This week, Unit London is thrilled to announce the opening of two new solo exhibitions with Oh de Laval and Cydne Jasmin Coleby. Wild Things Happen in Stillness is Laval’s debut solo exhibition and Queen Mudda appears as Coleby’s first solo show in London. We are extremely excited to bring the work of these two exceptional artists to the attention of our audience. Both exhibitions will be open to the public from April 12th.
Oh de Laval
Wild Things Happen in Stillness
Oh de Laval is the alias of Olga Pothipirom, an artist of half Polish and half Thai descent. In her debut solo exhibition, Laval brazenly captures the joy of everyday existence and the unrivalled power that art can have to give pleasure. Wild Things Happen in Stillness is principally concerned with human behaviour, examining the decisions we make, or wish we could make, and why we make them. Laval views these decisions as windows into our very characters and even our repressed emotions. For the artist, painting is a space of pure imagination able to produce infinite possible scenarios. As such, Laval’s works reflect her unapologetically joyous outlook on life, acting themselves as windows into her personality, her desires and her imaginings. In the face of an often severe art world, Laval’s paintings persistently resist politicisation and intellectualisation, choosing instead to let excitement reign. Constantly eluding the limitations of specific meaning or analysis, Laval’s works can be linked together through their trademark sense of humour, their reappearing motifs and their recurring cast of unique characters. Above all, Laval’s works express an unequalled sense of exhilaration.
Writer and curator, Tom Morton, on Wild Things Happen in Stillness:
“Sex and violence (and often money, too) are the animating themes of de Laval’s paintings. The world she depicts is a place of endless leisure, peopled largely by gilded, physically attractive youths – somewhere that despite the occasional contemporary detail has an early 20th century feel, a cross between the Faubourg Saint-Germain of Marcel Proust, the Long Island of F. Scott Fitzgerald, and the West London of Evelyn Waugh’s Vile Bodies (1930). This privileged, dream-like realm is not without its hazards. Now and then, these have a fantastical quality, whether its divine (the mischievous sea god in Young Poseidon, 2020) or apocalyptic (the fire that falls from the sky in The End of the World). Mostly, however, the challenges faced by de Laval’s characters stem from something far closer to home: each other’s baser appetites, and their own unruly ids.”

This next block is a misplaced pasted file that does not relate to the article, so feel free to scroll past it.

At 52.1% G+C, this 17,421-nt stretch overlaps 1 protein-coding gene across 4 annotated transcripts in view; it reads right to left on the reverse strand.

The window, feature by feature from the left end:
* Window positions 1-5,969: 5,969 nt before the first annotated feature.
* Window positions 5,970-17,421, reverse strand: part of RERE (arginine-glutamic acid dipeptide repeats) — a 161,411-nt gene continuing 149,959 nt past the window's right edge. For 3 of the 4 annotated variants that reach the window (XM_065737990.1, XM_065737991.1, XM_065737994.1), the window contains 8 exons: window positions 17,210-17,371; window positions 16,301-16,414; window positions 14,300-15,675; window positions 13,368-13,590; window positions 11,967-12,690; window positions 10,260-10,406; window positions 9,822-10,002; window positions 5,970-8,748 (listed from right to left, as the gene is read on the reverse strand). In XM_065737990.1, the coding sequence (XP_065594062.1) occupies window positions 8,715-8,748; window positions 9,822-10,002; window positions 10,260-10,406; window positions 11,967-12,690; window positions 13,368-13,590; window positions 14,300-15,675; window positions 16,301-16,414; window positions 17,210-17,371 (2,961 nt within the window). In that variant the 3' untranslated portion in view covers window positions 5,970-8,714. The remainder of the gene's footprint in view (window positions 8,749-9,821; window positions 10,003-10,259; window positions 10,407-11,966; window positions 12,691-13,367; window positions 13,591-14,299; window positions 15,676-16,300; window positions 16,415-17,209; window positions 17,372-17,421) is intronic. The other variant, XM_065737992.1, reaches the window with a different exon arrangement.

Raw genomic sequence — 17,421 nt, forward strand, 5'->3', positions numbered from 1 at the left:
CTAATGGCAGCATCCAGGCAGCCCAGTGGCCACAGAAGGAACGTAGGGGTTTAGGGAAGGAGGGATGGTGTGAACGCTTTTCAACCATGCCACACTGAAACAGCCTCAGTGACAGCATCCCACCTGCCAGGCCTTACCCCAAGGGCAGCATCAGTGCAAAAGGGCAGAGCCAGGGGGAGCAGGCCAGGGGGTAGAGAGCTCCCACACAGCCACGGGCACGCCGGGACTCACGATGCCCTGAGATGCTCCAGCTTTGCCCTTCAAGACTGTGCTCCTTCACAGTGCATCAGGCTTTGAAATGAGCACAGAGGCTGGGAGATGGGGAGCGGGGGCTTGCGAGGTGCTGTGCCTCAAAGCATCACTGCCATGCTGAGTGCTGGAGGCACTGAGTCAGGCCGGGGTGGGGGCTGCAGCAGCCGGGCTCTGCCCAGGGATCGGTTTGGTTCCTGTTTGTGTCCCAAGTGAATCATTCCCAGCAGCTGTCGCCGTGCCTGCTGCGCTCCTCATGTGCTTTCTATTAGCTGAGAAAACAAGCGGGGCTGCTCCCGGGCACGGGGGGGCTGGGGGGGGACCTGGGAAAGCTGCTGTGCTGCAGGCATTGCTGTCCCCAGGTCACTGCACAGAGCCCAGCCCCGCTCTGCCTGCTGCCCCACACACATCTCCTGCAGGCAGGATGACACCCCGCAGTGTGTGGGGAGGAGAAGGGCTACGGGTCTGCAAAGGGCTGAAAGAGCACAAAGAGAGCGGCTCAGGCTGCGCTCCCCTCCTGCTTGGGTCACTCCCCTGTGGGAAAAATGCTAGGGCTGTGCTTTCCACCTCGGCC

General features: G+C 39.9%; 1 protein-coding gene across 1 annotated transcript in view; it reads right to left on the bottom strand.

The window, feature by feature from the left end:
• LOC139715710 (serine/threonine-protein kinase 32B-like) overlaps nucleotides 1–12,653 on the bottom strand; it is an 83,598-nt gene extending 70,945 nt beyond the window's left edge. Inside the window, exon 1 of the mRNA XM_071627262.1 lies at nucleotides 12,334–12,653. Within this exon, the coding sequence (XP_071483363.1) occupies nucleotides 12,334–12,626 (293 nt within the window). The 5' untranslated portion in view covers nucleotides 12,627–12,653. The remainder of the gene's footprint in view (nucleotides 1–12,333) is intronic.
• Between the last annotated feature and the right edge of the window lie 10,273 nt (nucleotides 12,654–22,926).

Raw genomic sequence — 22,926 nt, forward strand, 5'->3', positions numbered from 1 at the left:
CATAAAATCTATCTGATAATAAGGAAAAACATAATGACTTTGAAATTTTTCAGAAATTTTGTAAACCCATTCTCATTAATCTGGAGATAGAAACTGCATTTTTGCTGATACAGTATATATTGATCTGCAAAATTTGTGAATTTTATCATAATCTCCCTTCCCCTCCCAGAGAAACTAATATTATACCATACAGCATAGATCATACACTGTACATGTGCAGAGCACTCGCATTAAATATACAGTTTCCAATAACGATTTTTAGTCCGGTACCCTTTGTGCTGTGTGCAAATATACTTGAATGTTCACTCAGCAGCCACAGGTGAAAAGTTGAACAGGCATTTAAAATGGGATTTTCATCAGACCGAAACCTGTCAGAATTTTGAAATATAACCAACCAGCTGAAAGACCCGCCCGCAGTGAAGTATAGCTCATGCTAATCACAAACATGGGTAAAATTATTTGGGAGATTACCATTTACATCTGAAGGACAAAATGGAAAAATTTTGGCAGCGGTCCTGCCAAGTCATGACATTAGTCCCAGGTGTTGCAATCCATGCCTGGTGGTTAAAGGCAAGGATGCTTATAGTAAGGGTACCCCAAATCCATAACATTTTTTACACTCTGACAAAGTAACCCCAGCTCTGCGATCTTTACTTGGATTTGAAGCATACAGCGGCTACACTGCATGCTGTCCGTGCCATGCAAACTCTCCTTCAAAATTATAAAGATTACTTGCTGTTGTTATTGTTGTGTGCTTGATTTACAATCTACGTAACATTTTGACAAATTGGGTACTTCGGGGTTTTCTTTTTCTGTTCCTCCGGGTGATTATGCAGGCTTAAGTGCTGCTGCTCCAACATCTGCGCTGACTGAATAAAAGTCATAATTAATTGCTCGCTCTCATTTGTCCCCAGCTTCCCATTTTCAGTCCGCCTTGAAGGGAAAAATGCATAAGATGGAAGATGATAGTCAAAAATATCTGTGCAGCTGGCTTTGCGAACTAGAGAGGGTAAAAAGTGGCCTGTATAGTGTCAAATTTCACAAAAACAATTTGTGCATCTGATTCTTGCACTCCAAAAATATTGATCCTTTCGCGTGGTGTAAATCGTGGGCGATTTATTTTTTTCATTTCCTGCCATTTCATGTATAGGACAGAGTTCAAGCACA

Cydne Jasmin Coleby
Cydne Jasmin Coleby’s first solo exhibition in London, curated by Natalie Willis of the National Art Gallery of the Bahamas, is an unabashed celebration of Black women of all ages. The artist’s vibrantly coloured graphic collages pay homage to the matriarchs who are the backbones of family lines. With the use of Coleby’s own family history, Queen Mudda is an intimate and personal exploration of matrilineage.
As Natalie Willis highlights in her curatorial text:
“The hyper-embellishment and patterning of the work are an act of love indeed: the time intensive cutting of crepe paper for Junkanoo inspired fringes, of laying paint to canvas in someone’s image. They are, also, an act of rebellion and most importantly of visibility. In a world oversaturated with digital and social media presence – that we are all painfully aware of at present in this pandemic – to “be” is to appear. Coleby’s act of heightening the visibility of her family – often dressed in their best, poised, elegant, radiant images of the ideal of the feminine -is partial protest to the historic exclusion of Black women in classic portraiture. It also contains the rebellion-roots of Junkanoo, a culturally significant street celebration with elaborate costumes constructed of cardboard, crepe paper, and feathers that has its origins in the subversive protest of enslaved Africans. In many ways, through Coleby’s excellent use of color and patterning in ensnaring our vision in this very weary attention economy, “these forms translate approaches to visibility, namely the efficaciousness of the effect of light and the prestige of the frame of representation.” (Krista Thompson, Youth Culture, Diasporic Aesthetics, and the Art of Being Seen in The Bahamas). She forces the eye to gaze upon these women, who would be deemed “ordinary” under many global standards, to see the richness of spirit residing in each and every one of them. No longer are they only revered or loved by their family, they are now presented to us in near-debutante fashion for us to look upon and offer up appreciation and praise.”